Chicago: Bakery Pizza Done Right at D'Amato's


[Photographs: Daniel Zemans]

D'Amato's Bakery

1124 West Grand Avenue Chicago, IL 60642 (map); 312-733-5456
Pizza Style: Bakery
The Skinny: One of Chicago's oldest and best bakeries turns out a killer pizza.
Price: Slices range from $1.80 to $2.75; sheet pans start at $27

For decades, D'Amato's Bakery in West Town was far ahead of the bread curve in Chicago, where good bread was very much the exception rather than the rule. Today there are a number of other places to get top-notch fresh bread, but D'Amato's remains among the best. D'Amato's has existed under its current name and ownership since 1971, but the location has been home to a bakery with the same massive coal-burning oven since 1880.

D'Amato's has a small storefront and a bakery in back. There are two parallel cases filled with a variety of breads, pastries, tomato breads and pizzas. In between the shelves of bread is an ever-present line of customers eagerly waiting their turn at the counter in back. The food and the customers take up so much space that there is only room for one table with two seats.


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There are typically five or six varieties of pizza available. The pieces are about 8" x 6" and they are served at room temperature unless you ask for them to be reheated in the countertop oven. Full and half sheets of pizza are also available, although they have to be ordered ahead of time.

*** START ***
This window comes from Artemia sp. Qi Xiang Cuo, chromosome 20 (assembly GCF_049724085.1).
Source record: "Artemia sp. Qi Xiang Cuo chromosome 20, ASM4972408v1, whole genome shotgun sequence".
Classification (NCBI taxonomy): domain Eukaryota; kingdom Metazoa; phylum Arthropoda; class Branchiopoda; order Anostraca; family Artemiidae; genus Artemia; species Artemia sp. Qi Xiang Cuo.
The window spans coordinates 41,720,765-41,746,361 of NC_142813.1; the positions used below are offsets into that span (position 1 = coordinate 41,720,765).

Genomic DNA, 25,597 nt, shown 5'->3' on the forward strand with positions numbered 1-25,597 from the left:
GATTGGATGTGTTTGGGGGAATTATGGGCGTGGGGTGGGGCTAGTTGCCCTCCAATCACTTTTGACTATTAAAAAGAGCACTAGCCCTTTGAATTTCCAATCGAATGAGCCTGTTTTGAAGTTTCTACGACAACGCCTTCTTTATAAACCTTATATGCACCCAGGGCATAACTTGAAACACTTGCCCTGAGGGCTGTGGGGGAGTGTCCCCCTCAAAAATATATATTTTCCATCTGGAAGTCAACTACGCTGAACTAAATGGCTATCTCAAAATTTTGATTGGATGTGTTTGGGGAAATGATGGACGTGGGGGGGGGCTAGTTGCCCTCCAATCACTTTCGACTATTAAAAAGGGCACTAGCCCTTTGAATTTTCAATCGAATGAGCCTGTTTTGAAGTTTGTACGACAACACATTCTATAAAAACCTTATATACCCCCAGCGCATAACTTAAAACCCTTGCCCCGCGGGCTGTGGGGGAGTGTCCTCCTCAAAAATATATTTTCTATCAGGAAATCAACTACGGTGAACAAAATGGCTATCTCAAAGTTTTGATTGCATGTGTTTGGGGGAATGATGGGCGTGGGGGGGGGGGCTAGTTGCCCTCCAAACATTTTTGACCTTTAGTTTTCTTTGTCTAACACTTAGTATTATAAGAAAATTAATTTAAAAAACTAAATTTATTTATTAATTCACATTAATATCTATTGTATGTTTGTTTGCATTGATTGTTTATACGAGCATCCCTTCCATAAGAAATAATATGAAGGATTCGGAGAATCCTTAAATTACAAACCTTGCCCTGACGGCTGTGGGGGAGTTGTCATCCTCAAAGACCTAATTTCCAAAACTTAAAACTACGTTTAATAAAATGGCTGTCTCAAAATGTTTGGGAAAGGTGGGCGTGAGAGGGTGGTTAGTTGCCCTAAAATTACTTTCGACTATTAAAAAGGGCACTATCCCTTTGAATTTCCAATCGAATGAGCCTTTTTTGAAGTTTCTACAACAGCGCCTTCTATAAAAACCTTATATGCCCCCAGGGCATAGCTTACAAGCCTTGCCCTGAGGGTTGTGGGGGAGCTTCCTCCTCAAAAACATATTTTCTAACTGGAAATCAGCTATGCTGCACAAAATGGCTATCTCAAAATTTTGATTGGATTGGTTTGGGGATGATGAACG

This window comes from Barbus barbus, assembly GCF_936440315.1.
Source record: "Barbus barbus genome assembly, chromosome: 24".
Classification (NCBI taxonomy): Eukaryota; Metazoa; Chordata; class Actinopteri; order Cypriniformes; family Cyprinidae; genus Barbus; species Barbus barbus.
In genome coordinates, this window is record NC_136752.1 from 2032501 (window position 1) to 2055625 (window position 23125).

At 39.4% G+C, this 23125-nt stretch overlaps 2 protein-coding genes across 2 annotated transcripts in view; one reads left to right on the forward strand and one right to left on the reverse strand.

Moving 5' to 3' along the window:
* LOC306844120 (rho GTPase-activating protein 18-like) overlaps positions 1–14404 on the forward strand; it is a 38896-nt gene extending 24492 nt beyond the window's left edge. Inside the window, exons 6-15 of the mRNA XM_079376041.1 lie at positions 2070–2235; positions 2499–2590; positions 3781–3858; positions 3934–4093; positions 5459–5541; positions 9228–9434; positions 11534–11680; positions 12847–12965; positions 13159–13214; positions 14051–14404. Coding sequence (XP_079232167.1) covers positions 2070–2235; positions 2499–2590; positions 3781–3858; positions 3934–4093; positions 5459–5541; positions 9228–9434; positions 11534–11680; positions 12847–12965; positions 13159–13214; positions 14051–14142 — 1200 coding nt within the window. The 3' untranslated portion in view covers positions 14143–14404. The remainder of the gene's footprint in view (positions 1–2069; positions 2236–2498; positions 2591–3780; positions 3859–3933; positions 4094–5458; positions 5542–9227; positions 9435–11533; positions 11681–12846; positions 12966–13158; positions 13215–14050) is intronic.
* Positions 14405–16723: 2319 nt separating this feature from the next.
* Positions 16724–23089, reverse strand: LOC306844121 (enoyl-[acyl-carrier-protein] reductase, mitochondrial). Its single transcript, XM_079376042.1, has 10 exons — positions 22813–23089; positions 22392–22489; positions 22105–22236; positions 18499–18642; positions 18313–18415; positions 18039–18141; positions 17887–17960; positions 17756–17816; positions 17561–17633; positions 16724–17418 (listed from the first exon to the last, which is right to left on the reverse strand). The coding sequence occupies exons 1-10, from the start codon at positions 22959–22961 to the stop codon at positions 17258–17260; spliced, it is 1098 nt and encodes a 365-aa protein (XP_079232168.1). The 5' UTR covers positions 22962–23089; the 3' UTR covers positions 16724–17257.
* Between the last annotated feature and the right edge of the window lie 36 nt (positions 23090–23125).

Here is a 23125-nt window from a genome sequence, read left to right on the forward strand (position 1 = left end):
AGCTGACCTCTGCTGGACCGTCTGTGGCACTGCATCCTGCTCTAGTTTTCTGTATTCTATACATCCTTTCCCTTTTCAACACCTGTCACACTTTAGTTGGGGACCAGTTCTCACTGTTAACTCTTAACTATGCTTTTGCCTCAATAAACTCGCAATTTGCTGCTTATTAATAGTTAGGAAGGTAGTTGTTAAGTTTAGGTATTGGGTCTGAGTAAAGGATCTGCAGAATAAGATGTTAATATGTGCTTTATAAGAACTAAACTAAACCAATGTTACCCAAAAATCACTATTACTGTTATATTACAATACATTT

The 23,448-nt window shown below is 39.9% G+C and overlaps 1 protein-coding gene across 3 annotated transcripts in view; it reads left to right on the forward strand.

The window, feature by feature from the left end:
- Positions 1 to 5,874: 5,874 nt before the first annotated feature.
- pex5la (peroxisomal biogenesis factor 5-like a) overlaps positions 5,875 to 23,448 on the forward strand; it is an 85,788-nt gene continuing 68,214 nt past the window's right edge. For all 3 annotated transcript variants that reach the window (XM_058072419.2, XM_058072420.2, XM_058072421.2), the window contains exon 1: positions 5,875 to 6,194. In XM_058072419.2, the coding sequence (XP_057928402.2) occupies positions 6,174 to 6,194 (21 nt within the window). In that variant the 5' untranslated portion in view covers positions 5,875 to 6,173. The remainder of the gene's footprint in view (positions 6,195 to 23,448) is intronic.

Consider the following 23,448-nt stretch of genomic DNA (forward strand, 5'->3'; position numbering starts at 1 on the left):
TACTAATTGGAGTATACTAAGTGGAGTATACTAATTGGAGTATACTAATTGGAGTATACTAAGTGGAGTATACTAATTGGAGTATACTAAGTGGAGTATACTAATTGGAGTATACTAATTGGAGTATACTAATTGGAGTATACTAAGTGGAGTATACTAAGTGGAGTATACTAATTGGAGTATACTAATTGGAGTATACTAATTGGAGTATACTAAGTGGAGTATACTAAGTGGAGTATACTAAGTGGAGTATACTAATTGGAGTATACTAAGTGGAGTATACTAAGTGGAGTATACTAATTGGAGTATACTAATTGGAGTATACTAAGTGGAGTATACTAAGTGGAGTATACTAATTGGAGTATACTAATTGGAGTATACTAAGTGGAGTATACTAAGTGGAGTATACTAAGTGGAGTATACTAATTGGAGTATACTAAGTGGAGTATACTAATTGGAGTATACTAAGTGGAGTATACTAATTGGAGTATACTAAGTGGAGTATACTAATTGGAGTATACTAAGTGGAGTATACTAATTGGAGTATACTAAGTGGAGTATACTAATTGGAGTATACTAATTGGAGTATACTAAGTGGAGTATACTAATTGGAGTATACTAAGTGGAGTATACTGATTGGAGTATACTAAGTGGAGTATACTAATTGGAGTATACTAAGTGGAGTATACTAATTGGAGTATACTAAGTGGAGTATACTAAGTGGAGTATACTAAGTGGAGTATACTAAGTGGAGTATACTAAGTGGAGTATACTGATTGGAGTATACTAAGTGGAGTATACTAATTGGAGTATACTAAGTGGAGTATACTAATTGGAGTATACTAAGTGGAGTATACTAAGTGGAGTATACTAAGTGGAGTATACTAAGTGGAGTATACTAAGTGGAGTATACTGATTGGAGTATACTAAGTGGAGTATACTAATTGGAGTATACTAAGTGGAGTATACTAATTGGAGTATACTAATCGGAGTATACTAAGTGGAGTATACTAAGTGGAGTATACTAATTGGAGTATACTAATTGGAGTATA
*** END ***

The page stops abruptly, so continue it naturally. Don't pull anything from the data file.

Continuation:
There is nothing particularly noteworthy about the flavor of the crust; it's just an extremely well-balanced piece of fresh Italian bread. Texturally, it's on the chewier side, but there's a nice element of crispness if you are lucky enough to get a piece along the pan's edge. Because of the softness of the bread, the pepperoni works particularly well as a topping, thanks to the textural transformation it undergoes in the hot oven from soft salami to crisp and chewy pieces of slightly spicy pork.


The sausage, which is made next door at Bari, is a solid version, though the pieces are a bit small given the thickness of the bread. The sauce is applied sparingly which allows the bread to remain the star. On one hand, that's fine, because the bread is very good, but on the other, the sauce has such a delicious tangy extra-tomatoey flavor that I felt like someone in the kitchen was taunting me by giving me so little.


There is something special about the cheese at D'Amato's. It has a tanginess that convinced me there had to be more than mozzarella. But when I asked, I was told that mozzarella is the only cheese. Specifics about the type of mozzarella were not revealed. The cheese was flavorful enough that I even tasted it clearly on the special, a pizza topped with sausage, green pepper, onion, and mushrooms.


The only slice that did not work for me was the tomato and spinach. I was initially worried about sliced tomatoes in the middle of winter, but the oven did a good job bringing out the flavor. The problem with this slice was that there was just too much moisture cooked out of the veggies and into the dough. The flavor was excellent but the mushy texture was not enjoyable.

In the years since the D'Amato family started selling pizza, Chicago has seen an explosion in its pizza scene. Stuffed pizza has been invented, Neapolitan pizza has gone away and come back, and styles from other parts the country have found a welcoming populace. Through it all, D'Amato's has held its ground and still puts out what are, dollar for dollar, among the best slices in town.